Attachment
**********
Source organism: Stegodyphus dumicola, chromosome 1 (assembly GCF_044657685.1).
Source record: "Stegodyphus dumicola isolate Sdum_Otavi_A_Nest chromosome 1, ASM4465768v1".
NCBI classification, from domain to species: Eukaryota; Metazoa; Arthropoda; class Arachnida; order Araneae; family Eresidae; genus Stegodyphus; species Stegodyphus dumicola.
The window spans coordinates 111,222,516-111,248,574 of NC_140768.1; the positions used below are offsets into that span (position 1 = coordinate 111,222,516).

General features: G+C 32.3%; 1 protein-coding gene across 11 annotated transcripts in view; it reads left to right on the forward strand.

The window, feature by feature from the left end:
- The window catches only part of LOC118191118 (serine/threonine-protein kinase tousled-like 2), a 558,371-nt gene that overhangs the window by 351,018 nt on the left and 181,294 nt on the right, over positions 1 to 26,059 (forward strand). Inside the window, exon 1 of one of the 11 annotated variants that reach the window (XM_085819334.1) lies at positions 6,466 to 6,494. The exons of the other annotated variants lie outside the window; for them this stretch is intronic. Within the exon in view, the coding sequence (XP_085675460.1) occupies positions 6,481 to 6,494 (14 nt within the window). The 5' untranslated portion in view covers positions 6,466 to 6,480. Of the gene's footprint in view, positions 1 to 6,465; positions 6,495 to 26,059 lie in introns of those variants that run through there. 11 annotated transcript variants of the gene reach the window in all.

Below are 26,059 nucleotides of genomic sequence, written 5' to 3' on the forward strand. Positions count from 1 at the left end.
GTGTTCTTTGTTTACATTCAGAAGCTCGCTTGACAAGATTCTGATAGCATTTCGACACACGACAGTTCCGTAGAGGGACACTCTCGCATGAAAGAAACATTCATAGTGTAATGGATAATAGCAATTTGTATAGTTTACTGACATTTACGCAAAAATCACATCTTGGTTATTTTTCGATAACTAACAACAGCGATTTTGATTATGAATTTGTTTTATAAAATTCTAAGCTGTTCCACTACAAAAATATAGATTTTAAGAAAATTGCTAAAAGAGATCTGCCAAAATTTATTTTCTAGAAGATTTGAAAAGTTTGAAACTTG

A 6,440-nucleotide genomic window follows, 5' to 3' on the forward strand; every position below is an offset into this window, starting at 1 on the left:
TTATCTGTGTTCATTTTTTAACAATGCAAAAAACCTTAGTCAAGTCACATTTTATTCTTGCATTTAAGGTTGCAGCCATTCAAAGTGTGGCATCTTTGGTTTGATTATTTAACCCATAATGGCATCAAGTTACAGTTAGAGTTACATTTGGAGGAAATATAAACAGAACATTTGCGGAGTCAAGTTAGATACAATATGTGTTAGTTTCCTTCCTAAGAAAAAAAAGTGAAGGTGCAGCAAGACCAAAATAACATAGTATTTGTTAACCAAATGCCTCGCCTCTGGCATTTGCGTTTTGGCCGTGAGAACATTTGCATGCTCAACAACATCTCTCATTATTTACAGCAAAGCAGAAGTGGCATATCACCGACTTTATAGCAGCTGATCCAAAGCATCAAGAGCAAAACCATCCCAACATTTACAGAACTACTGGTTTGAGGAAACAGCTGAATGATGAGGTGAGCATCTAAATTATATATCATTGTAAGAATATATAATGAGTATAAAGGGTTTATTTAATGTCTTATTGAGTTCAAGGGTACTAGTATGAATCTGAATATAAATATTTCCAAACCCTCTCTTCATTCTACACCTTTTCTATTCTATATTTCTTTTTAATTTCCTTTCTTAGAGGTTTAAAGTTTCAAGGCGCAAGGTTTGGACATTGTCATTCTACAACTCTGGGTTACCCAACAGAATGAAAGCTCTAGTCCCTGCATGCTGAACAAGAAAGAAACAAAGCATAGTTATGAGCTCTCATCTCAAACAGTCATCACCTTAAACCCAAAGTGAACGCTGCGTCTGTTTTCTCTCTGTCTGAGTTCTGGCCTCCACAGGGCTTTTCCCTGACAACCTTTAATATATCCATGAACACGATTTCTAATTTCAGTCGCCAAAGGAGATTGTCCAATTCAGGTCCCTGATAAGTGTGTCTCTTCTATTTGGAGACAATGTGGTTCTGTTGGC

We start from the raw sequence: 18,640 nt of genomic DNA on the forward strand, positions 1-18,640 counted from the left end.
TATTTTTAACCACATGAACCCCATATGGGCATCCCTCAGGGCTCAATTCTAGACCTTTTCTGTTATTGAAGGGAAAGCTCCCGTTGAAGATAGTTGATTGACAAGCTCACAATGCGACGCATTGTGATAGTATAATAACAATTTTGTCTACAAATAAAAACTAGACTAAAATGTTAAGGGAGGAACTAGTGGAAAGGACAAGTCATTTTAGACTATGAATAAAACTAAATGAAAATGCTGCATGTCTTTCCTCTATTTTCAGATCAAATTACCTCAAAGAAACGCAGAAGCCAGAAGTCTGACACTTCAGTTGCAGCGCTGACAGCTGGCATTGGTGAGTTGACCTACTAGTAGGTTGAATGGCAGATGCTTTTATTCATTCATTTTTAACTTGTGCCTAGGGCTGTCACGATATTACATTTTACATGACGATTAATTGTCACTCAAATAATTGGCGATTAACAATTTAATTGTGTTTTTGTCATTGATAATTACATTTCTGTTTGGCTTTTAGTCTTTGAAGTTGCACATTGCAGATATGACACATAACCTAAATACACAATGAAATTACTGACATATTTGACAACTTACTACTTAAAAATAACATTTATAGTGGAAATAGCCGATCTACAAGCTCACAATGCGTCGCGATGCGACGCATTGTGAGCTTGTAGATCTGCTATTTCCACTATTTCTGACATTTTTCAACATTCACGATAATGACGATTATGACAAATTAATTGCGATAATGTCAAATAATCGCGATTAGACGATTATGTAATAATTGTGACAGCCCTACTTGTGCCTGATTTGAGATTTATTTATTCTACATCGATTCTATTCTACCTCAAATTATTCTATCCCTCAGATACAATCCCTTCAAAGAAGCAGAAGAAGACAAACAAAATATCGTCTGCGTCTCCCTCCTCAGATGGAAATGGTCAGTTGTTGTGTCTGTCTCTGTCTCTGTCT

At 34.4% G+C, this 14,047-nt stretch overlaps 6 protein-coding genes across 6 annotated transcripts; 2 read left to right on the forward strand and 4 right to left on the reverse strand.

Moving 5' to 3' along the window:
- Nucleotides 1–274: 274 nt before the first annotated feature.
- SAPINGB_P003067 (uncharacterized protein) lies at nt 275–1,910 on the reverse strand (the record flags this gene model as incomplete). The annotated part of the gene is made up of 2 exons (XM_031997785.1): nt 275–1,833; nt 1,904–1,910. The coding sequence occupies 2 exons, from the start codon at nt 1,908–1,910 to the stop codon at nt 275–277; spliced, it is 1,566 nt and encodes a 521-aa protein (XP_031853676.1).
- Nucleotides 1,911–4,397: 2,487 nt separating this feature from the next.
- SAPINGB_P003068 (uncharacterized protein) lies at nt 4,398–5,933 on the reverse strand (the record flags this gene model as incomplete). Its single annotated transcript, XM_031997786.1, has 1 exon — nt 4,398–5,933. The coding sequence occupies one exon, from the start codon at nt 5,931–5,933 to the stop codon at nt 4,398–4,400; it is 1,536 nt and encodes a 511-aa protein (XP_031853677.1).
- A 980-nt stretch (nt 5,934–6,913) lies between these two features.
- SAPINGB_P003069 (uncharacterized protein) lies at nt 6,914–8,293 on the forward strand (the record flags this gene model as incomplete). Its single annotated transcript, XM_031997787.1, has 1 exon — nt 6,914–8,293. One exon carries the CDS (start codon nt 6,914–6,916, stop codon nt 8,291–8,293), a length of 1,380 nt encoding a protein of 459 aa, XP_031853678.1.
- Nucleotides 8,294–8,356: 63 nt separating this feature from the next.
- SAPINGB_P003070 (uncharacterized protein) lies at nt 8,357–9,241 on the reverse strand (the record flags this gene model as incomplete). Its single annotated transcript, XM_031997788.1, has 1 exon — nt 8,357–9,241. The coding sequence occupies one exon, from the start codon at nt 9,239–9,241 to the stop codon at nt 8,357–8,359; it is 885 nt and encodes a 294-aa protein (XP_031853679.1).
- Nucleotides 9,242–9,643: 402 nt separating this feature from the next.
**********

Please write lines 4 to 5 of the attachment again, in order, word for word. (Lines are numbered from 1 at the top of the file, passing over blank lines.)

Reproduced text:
The window spans coordinates 111,222,516-111,248,574 of NC_140768.1; the positions used below are offsets into that span (position 1 = coordinate 111,222,516).

General features: G+C 32.3%; 1 protein-coding gene across 11 annotated transcripts in view; it reads left to right on the forward strand.